Mercedes-Benz plans to make electric vans with automated flying drones as part of a $562 million, five-year investment aimed at speeding delivery times for online product orders.
Mercedes-Benz, a division of Daimler AG, said its "Vision Van" is a cloud-connected vehicle, enabling its cargo to be tracked by both the delivery driver and the customer. Once near a delivery location, the driver can deliver one package, while up to two drones can take off from the van roof to automatically deliver others.
"We provide transport solutions for the digital age and evolve the van into an intelligent, interconnected data center on wheels," Volker Mornhinweg, head of Mercedes-Benz Vans, said in a statement. "So far, this approach is unique within the van sector."
As part of its new Vision Van line, which is being manufactured under the company's new "adVANce initiative" the German automaker purchased an as-yet undisclosed minority stake in Matternet, a Silicon-Valley commercial drone maker.
Matternet's M2 drones can be programmed to pick-up and carry a package of 4.4 pounds up to 12 miles on a battery charge. The drones can even change out their own batteries and continue delivering packages without human intervention.
The drones are loaded by a robotic system inside the van, which delivers the package to the belly of either drone through a rooftop opening with a sliding door.
The Vision Van itself is an all-electric vehicle with a 75kW battery that has a range of up to 167 miles, and a fully automated cargo space that can be loaded by robots carrying a modular cargo container.
The modular system will more efficiently pack delivered goods, eliminating time spent by drivers rearranging packages as they make their rounds. For example, Mercedes-Benz claimed, delivery drivers need to rearrange their packages (on average, around 180 items per load) 10 times while making deliveries within a residential area and must schedule approximately three to four minutes per stop.
The interconnected cargo space systems load the vehicle with all pre-picked parcels in one go, cutting loading times considerably and reducing the amount of vehicle downtime at distribution centers.
"It is the first van worldwide to fully digitally connect all people and processes involved, from the distribution center to the consignee," Mornhinweg said. "This makes the deliverer's job easier, reduces the delivery time and offers end customers new opportunities such as same-day delivery at an agreed time."
Mercedes-Benz Vans believes the Vision Van could increase delivery efficiency by up to 50% on the last mile.
Mercedes-Benz said more automation in package delivery is necessary to address "rapidly changing customer requirements," that include a burgeoning business in food and everyday necessities ordered online.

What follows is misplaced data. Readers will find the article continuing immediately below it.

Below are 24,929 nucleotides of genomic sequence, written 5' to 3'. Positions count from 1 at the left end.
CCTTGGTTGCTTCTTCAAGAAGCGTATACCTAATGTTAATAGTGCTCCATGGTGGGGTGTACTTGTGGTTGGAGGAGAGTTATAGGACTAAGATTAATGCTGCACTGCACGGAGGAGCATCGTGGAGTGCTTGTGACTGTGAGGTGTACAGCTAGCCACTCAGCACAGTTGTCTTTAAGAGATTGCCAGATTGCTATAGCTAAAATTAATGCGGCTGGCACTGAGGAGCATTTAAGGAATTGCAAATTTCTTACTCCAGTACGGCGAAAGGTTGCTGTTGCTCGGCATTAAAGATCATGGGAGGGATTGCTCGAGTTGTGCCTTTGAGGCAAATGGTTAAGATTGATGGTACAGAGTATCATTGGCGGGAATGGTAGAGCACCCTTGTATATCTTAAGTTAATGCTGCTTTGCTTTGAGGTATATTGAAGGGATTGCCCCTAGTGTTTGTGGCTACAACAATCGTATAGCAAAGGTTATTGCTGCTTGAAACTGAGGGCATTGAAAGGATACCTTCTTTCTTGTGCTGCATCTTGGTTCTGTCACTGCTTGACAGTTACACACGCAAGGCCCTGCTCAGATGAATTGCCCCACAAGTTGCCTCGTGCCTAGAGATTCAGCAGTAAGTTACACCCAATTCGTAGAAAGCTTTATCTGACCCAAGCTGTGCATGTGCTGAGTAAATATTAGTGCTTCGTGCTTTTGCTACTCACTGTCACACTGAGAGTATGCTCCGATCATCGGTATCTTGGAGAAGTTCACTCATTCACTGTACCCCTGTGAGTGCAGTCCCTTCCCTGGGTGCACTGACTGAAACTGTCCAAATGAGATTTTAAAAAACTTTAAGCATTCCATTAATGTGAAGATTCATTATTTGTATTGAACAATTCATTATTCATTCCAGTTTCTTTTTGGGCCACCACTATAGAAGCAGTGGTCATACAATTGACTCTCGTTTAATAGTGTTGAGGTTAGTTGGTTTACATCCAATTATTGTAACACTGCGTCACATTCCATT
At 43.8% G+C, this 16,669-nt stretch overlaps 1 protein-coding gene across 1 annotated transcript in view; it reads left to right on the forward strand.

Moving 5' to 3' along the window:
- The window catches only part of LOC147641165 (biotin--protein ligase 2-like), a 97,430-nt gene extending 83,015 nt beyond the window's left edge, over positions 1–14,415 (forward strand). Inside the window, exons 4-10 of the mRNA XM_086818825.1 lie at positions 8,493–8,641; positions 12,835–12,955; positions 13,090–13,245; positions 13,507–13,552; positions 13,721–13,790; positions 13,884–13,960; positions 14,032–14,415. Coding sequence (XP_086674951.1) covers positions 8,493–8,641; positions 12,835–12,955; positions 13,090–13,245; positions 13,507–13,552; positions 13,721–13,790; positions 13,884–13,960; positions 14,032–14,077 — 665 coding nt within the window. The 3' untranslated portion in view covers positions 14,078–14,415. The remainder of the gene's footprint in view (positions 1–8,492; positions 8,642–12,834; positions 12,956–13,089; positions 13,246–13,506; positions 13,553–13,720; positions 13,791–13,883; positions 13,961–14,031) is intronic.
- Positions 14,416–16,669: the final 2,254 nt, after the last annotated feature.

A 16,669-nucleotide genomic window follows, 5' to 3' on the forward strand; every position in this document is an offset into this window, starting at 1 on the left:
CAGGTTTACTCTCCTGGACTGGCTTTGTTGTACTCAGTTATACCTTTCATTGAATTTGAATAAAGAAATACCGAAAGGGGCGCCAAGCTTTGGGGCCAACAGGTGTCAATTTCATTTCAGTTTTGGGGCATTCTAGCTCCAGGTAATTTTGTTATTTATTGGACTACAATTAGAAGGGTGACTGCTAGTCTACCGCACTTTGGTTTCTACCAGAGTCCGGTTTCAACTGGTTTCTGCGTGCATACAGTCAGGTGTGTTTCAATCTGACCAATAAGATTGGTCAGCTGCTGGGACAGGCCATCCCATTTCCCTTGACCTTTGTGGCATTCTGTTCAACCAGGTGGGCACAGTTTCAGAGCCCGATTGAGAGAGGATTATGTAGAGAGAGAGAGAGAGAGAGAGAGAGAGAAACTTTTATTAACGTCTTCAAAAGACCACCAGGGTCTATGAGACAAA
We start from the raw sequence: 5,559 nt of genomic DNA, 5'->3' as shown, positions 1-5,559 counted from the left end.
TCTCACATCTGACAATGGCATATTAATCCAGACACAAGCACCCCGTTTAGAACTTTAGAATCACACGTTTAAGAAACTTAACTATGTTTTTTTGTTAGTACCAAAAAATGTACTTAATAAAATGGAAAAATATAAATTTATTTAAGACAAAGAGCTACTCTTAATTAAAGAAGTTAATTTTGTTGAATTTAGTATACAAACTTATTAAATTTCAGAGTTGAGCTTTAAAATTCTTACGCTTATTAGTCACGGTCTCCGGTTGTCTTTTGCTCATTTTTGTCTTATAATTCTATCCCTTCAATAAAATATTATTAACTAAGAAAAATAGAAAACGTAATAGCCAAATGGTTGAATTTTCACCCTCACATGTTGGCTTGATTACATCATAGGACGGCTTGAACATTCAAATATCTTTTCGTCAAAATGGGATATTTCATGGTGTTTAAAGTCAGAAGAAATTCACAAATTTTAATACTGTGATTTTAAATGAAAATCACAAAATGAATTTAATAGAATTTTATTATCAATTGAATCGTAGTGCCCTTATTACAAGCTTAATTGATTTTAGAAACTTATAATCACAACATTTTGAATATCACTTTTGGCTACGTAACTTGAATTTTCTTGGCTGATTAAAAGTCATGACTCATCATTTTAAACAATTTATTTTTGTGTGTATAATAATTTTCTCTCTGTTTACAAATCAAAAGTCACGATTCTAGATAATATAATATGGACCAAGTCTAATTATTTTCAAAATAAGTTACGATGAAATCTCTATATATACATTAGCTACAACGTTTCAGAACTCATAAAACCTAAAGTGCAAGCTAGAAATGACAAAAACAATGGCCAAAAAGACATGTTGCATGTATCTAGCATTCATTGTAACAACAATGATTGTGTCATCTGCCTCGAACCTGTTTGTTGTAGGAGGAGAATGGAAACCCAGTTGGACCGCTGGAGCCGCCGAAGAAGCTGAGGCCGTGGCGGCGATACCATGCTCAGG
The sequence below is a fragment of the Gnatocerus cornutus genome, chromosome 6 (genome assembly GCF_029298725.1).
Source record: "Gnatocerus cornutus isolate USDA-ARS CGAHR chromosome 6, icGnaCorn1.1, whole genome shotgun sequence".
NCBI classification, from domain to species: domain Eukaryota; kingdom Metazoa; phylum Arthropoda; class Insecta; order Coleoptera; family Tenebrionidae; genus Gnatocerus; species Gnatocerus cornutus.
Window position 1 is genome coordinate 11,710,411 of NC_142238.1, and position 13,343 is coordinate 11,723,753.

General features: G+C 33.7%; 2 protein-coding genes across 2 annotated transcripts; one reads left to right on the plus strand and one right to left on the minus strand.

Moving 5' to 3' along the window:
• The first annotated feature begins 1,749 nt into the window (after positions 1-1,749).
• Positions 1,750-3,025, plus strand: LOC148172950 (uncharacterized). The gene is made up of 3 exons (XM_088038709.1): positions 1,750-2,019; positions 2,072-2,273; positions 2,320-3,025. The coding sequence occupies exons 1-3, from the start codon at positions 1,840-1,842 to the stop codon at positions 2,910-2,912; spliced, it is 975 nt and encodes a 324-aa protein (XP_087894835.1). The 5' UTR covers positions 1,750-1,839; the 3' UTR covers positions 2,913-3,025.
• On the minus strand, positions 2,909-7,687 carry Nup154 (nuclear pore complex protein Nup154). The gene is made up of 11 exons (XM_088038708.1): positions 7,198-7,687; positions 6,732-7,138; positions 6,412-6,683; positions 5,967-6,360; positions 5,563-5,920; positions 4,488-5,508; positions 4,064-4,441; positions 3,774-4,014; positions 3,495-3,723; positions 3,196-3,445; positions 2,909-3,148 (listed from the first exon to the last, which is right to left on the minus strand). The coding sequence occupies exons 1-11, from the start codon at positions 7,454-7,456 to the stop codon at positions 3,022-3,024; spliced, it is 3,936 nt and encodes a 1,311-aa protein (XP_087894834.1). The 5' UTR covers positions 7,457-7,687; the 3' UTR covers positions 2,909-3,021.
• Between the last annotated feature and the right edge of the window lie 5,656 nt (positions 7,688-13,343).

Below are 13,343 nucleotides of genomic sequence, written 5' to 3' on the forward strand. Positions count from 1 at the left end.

"Here, demand for same-day delivery or delivery within an hour is increasing rapidly. At the same time, more and more people are living in cities -- by 2030 urban areas will be home to more than two thirds of the world's population," Mornhinweg said. "It is clear that the rising transportation requirements will need to be met even faster and more efficiently in [the] future and, above all, in an environmentally friendly way."
As part of its adVANce initiative, Mercedes-Benz Vans said it will be focusing on three fields of innovation: the first involves incorporating the van into the Internet of Things and integrating smart technologies; the second is an automated cargo space loading system for delivery vehicles for parcel services; and the third are new mobility concepts for the on-demand transportation of goods and people.
Mercedes-Benz Vans has created a new organizational unit called Future Transportation Systems, based in Stuttgart, Berlin and Silicon Valley with about 200 employees. Mercedes-Benz vans are currently sold to FedEx Corp., Deutsche Post DHL and Hermes Group in Germany.
The Mercedes-Benz Vans will be offered through leasing, rental and ride-sharing options.
"In [the] future these intelligent mobility concepts could supplement public transit by making fast, efficient and individual transport of passengers possible during peak and off-peak hours via ridesharing concepts," Mornhinweg said. "In the future, the intelligent networking of technologies can also make the transportation of goods more efficient and considerably improve transport on the last mile."
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